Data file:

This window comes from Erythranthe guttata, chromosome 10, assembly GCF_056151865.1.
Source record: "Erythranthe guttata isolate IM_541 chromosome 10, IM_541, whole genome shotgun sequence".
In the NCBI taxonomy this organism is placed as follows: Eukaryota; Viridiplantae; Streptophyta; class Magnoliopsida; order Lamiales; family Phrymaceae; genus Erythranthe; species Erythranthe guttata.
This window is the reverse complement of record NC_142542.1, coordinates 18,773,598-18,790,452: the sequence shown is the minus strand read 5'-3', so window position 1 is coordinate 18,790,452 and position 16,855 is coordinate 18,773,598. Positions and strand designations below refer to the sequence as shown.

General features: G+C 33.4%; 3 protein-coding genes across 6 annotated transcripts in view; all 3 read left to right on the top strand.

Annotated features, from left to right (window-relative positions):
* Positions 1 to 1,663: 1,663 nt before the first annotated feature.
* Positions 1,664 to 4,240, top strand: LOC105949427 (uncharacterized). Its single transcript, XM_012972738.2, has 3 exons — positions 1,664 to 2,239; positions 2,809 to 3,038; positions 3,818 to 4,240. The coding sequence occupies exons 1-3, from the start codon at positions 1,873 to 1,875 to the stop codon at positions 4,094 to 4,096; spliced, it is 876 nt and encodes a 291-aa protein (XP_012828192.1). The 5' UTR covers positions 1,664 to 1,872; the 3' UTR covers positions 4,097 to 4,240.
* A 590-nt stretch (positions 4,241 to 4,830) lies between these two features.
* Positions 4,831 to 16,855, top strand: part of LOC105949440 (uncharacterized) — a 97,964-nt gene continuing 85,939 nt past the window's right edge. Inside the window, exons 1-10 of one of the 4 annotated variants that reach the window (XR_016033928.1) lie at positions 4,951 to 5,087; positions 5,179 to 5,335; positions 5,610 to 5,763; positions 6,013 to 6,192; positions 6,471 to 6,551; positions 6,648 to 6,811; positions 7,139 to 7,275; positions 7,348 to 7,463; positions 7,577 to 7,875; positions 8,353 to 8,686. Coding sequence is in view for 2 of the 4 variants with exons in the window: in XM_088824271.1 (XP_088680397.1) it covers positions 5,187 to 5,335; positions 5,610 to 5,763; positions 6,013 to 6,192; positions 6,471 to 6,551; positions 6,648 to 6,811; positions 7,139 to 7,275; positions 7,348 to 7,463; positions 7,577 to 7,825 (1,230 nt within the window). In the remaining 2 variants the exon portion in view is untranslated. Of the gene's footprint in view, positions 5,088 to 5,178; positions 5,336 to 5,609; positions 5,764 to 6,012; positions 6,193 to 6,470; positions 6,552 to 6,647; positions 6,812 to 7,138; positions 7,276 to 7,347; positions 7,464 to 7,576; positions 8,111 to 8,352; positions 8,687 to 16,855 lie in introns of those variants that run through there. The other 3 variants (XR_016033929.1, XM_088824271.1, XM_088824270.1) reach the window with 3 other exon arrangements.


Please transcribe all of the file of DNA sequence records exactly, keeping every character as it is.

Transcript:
This window comes from Erythranthe guttata, chromosome 10, assembly GCF_056151865.1.
Source record: "Erythranthe guttata isolate IM_541 chromosome 10, IM_541, whole genome shotgun sequence".
In the NCBI taxonomy this organism is placed as follows: Eukaryota; Viridiplantae; Streptophyta; class Magnoliopsida; order Lamiales; family Phrymaceae; genus Erythranthe; species Erythranthe guttata.
This window is the reverse complement of record NC_142542.1, coordinates 18,773,598-18,790,452: the sequence shown is the minus strand read 5'-3', so window position 1 is coordinate 18,790,452 and position 16,855 is coordinate 18,773,598. Positions and strand designations below refer to the sequence as shown.

General features: G+C 33.4%; 3 protein-coding genes across 6 annotated transcripts in view; all 3 read left to right on the top strand.

Annotated features, from left to right (window-relative positions):
* Positions 1 to 1,663: 1,663 nt before the first annotated feature.
* Positions 1,664 to 4,240, top strand: LOC105949427 (uncharacterized). Its single transcript, XM_012972738.2, has 3 exons — positions 1,664 to 2,239; positions 2,809 to 3,038; positions 3,818 to 4,240. The coding sequence occupies exons 1-3, from the start codon at positions 1,873 to 1,875 to the stop codon at positions 4,094 to 4,096; spliced, it is 876 nt and encodes a 291-aa protein (XP_012828192.1). The 5' UTR covers positions 1,664 to 1,872; the 3' UTR covers positions 4,097 to 4,240.
* A 590-nt stretch (positions 4,241 to 4,830) lies between these two features.
* Positions 4,831 to 16,855, top strand: part of LOC105949440 (uncharacterized) — a 97,964-nt gene continuing 85,939 nt past the window's right edge. Inside the window, exons 1-10 of one of the 4 annotated variants that reach the window (XR_016033928.1) lie at positions 4,951 to 5,087; positions 5,179 to 5,335; positions 5,610 to 5,763; positions 6,013 to 6,192; positions 6,471 to 6,551; positions 6,648 to 6,811; positions 7,139 to 7,275; positions 7,348 to 7,463; positions 7,577 to 7,875; positions 8,353 to 8,686. Coding sequence is in view for 2 of the 4 variants with exons in the window: in XM_088824271.1 (XP_088680397.1) it covers positions 5,187 to 5,335; positions 5,610 to 5,763; positions 6,013 to 6,192; positions 6,471 to 6,551; positions 6,648 to 6,811; positions 7,139 to 7,275; positions 7,348 to 7,463; positions 7,577 to 7,825 (1,230 nt within the window). In the remaining 2 variants the exon portion in view is untranslated. Of the gene's footprint in view, positions 5,088 to 5,178; positions 5,336 to 5,609; positions 5,764 to 6,012; positions 6,193 to 6,470; positions 6,552 to 6,647; positions 6,812 to 7,138; positions 7,276 to 7,347; positions 7,464 to 7,576; positions 8,111 to 8,352; positions 8,687 to 16,855 lie in introns of those variants that run through there. The other 3 variants (XR_016033929.1, XM_088824271.1, XM_088824270.1) reach the window with 3 other exon arrangements.